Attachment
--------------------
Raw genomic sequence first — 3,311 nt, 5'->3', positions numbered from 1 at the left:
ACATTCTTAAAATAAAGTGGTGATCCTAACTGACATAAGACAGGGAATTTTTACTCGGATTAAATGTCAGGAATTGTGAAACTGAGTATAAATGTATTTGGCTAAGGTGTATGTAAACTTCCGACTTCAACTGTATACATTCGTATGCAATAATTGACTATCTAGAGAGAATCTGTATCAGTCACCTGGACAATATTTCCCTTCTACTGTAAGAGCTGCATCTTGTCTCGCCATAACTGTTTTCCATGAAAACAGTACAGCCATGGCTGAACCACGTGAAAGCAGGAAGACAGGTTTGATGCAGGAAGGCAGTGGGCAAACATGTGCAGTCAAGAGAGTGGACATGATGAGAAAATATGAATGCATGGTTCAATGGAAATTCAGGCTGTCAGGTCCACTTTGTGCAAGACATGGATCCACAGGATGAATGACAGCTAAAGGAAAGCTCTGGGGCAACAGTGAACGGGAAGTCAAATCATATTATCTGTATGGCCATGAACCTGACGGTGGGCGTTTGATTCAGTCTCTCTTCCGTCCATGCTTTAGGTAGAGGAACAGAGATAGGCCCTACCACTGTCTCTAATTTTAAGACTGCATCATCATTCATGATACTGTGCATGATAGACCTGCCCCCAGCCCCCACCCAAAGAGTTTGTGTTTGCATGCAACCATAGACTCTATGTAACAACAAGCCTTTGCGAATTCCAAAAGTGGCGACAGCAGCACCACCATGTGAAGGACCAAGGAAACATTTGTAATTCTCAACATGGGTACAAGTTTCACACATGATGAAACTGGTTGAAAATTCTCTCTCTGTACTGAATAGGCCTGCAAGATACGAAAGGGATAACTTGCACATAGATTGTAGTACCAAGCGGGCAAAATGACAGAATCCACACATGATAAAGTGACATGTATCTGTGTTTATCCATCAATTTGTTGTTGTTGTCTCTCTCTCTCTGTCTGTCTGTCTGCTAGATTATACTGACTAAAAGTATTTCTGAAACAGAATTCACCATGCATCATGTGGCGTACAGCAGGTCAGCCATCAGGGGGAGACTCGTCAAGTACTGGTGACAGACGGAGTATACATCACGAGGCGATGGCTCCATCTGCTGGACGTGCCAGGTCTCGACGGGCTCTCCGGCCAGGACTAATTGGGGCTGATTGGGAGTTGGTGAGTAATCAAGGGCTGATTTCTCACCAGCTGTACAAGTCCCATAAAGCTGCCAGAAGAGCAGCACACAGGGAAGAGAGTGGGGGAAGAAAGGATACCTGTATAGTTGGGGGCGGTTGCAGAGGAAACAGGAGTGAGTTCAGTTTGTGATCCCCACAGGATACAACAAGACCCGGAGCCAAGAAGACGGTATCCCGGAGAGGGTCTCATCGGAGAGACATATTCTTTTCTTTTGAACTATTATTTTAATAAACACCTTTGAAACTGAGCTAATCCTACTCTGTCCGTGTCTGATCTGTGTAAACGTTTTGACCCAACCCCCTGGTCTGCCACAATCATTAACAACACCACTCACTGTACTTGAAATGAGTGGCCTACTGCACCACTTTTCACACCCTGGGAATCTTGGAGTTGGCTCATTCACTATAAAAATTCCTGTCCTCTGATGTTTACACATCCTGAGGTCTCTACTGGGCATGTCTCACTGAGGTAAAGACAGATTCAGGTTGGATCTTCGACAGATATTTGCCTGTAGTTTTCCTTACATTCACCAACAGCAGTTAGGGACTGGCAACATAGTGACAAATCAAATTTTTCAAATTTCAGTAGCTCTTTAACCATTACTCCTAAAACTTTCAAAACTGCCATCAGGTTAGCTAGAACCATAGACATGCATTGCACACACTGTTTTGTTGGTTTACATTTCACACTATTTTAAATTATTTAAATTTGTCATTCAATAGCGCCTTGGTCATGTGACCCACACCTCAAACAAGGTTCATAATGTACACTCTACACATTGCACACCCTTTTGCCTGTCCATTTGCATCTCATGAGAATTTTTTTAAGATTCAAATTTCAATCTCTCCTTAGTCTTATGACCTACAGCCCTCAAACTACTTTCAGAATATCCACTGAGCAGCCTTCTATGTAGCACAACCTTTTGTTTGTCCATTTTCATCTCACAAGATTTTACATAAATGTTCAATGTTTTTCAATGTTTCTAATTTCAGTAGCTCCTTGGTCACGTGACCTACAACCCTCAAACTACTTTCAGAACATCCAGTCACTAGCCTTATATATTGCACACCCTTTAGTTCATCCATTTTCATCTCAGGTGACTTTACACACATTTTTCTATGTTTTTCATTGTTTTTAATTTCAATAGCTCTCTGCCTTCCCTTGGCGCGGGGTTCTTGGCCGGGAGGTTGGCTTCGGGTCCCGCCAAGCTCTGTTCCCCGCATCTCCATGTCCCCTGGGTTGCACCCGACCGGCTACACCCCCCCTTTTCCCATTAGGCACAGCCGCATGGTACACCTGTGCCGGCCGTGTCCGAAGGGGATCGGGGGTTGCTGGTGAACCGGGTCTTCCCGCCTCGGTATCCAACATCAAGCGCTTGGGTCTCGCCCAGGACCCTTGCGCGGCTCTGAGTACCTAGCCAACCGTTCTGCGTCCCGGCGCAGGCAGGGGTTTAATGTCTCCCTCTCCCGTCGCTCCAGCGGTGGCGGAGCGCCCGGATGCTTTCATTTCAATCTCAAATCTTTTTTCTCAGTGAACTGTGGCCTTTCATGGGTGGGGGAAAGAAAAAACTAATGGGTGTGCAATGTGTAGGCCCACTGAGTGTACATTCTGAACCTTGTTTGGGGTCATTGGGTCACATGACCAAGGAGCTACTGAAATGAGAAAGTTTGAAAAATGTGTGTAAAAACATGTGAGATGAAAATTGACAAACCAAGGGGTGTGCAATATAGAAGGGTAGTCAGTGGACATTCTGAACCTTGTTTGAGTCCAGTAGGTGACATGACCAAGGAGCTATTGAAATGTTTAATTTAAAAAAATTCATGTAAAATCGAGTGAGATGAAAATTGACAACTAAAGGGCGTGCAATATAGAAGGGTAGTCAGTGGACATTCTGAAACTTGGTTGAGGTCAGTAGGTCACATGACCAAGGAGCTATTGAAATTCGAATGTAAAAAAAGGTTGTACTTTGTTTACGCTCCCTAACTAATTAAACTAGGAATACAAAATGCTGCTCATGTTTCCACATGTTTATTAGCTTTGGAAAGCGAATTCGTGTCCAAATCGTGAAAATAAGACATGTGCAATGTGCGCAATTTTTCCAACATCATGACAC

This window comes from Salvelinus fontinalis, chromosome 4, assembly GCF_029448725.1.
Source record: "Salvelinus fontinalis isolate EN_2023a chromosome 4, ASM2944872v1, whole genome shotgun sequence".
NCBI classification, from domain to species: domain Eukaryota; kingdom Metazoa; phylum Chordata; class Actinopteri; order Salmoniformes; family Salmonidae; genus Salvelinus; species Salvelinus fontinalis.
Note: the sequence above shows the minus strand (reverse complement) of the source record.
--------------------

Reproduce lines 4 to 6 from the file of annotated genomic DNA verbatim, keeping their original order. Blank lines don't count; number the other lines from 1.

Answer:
Source record: "Salvelinus fontinalis isolate EN_2023a chromosome 4, ASM2944872v1, whole genome shotgun sequence".
NCBI classification, from domain to species: domain Eukaryota; kingdom Metazoa; phylum Chordata; class Actinopteri; order Salmoniformes; family Salmonidae; genus Salvelinus; species Salvelinus fontinalis.
Note: the sequence above shows the minus strand (reverse complement) of the source record.